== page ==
Sim. Most certainly, Socrates.
Soc. And if it is true that we acquired our knowledge before our birth, and lost it at the moment of birth, but afterwards by the exercise of our senses upon sensible objects, recover the knowledge which we had once before, I suppose that what we call learning will be the recovery of our own knowledge; and surely we should be right in calling this recollection?
Sim. Quite so.
Soc. Yes, because we saw that it is possible for the perception of an object by sight or hearing or any of the other senses to suggest to the percipient, through association (whether there is any similarity or not), another object which he has forgotten. So, as I maintain, there are TWO ALTERNATIVES; either we are all born with knowledge of these standards, and retain it throughout our lives; or else, when we speak of people learning, they are simply recollecting what they knew before; in other words learning is recollection.
Sim. Yes, that must be so, Socrates.
Soc. Which do you choose then, Simmias? that we are born with knowledge, or that we recollect after we are born the things of which we possessed knowledge before we were born?
Sim. I don’t know which to choose on the spur of the moment, Socrates.
Soc. Well, here is another choice for you to make. What do you think about this? Can a person who knows a subject thoroughly, explain what he knows?
Sim. Most certainly he can?
Soc. Do you think that everyone can explain these questions about which we have just been talking?
Sim. I should like to think so, but I am very much afraid that by this time tomorrow there will be no one on this earth who can do it properly. [He was here alluding to his master’s imminent demise.]
Soc. So you don’t think, Simmias, that everyone has knowledge about them?
Sim. Far from it.
Soc. Then they just recollect what they once learned?
Sim. That must be the right answer.
Soc. When do our souls acquire this knowledge? It cannot be AFTER the beginning of our mortal life.
Sim. No, of course not.
Soc. Then it must be before.
Soc. Then our souls had a previous existence, Simmias, before they took on this human shape; they were independent of our human bodies; and they were possessed of intelligence.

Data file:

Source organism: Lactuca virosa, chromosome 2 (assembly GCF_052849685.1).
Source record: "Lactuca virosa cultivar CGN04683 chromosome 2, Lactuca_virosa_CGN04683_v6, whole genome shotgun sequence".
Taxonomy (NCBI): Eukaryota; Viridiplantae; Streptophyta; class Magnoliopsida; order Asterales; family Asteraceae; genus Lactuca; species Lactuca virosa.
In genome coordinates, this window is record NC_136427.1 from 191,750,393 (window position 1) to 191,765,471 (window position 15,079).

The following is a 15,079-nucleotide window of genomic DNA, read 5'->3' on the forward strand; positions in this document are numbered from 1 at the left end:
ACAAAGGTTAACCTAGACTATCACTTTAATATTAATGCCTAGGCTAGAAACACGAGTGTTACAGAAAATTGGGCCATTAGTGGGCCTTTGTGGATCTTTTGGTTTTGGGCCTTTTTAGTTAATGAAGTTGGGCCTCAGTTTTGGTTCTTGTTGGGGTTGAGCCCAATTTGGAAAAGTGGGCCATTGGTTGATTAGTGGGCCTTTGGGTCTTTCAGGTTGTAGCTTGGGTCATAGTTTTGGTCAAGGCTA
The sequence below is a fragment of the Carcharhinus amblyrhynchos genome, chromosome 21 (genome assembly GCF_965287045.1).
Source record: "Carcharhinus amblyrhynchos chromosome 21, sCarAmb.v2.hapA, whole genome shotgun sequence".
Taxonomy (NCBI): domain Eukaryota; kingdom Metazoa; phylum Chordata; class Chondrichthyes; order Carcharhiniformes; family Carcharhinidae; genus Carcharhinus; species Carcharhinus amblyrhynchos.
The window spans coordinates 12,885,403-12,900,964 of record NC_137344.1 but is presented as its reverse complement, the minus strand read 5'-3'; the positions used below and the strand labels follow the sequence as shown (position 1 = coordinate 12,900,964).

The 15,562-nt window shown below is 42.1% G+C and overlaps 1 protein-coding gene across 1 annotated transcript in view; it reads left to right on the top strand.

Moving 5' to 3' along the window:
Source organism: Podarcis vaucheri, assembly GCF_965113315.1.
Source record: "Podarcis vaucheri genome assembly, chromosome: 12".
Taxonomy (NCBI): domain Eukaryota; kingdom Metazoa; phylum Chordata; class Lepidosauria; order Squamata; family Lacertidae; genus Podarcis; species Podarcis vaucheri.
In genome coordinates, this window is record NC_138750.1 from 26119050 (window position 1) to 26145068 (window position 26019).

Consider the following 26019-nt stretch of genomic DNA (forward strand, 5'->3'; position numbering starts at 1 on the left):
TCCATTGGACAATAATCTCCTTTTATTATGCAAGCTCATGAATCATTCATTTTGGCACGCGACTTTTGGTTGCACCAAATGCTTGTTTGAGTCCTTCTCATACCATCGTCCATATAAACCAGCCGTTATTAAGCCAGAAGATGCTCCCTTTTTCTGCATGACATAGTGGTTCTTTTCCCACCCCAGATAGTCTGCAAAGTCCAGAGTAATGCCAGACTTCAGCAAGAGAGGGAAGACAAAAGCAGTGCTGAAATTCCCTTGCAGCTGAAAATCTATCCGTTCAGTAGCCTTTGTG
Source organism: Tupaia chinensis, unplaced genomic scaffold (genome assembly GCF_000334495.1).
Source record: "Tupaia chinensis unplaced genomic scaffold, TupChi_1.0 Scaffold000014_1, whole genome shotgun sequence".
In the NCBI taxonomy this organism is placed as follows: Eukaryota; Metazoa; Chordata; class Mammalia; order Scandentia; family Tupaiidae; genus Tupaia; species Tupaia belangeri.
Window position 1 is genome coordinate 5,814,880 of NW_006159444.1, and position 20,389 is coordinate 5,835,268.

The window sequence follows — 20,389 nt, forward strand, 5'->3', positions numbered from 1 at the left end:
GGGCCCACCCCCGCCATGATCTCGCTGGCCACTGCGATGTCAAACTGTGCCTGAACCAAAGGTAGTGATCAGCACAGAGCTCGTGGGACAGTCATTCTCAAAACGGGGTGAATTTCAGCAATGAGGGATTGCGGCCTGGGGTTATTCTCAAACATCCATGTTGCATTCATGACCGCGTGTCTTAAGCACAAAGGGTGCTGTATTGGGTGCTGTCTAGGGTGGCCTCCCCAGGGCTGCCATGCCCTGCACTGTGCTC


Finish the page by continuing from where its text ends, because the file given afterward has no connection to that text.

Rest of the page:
Notice in this dialogue how the important themes of absolute beauty, goodness, uprightness, and holiness are brought into the discussion. We wonder whether, if Socrates was alive today, he might have spoken about the possibility of the Lord implanting the sense of such things into our brains, in the same manner in which information is implanted on the hard disk of the computer I am now using. That would have been Socrates’ FIRST ALTERNATIVE, which he bypassed in favour ofPRE-EXISTENCE.
From the fourth century B.C. we now come to our own 20th century, and make reference to a work of C.S.Lewis, who was a great philosopher in his own right, and who was able to read Plato and enjoy it in the original Greek. Lewis had a God-given ability to cut through the idiocy of much loose thinking, and his works remain as classics on the shelves of many Christians. We are aware of the minority who cast him on one side as “definitely not Christian” (to use the heading of a pamphlet we have in our possession) and this is based on the inclusion of “many dubious characters from Greek mythology” in his Narnia Chronicles. But such thinking only tends to uncover the poverty of their own understanding. We would like to refer to the last book in the Narnia series, “The Last Battle”, in which the Calormenes appear to be overcoming theNarnians, so that the whole fabric of Asian’s way of life is under threat. However, at the last, the enfeebled members of theNarnian company are forced to go through a doorway into what seems to be the enemy’s hut, in which the false god Tashdwells. In trepidation they enter, only to find themselves amongst a glorious company of Narnian “saints”.
Various other figures are also forced through this doorway, including a Calormene soldier by the name of EMETH, who finds himself in a very perplexing world. He sits under a tree and ponders what is happening. Aslan meets with him, and he bows to the great Lion.
Aslan then bent down and said, “Son, you are welcome.”
“Alas Lord,” said Emeth, “I am no son of thine, but the servant of Tash.”
“Child, all the service thou hast done to Tash, I account as service done to me. – – if any man swear by Tash and keep his oath for the oath’s sake, it is by me that he has truly sworn, though he know it not, and it is I who reward him. And if any man do a cruelty in my name, then, though he says the name Asian, it is Tash whom he serves and by Tash his deed is accepted. Dost thou understand, Child?”
It is impossible to read such dialogue without being moved to realise that the mercy and grace of God are everywhere upon the face of this earth, and that ultimately, in the time of judgment, we shall find that God has seen into the hidden recesses of our hearts and known our innermost thoughts, and even the motives behind those thoughts. And there will be many in His Kingdom whom no one knows or even suspects should be there, and maybe many of those who imagine they should be there, are absent. Truly “many of the first shall be last, and the last first.”
And Lewis called this man’s name EMETH, because EMETH is the Hebrew word for TRUTH throughout the Old Testament. Maybe he also used it to pay his respects to Plato, whom he admired.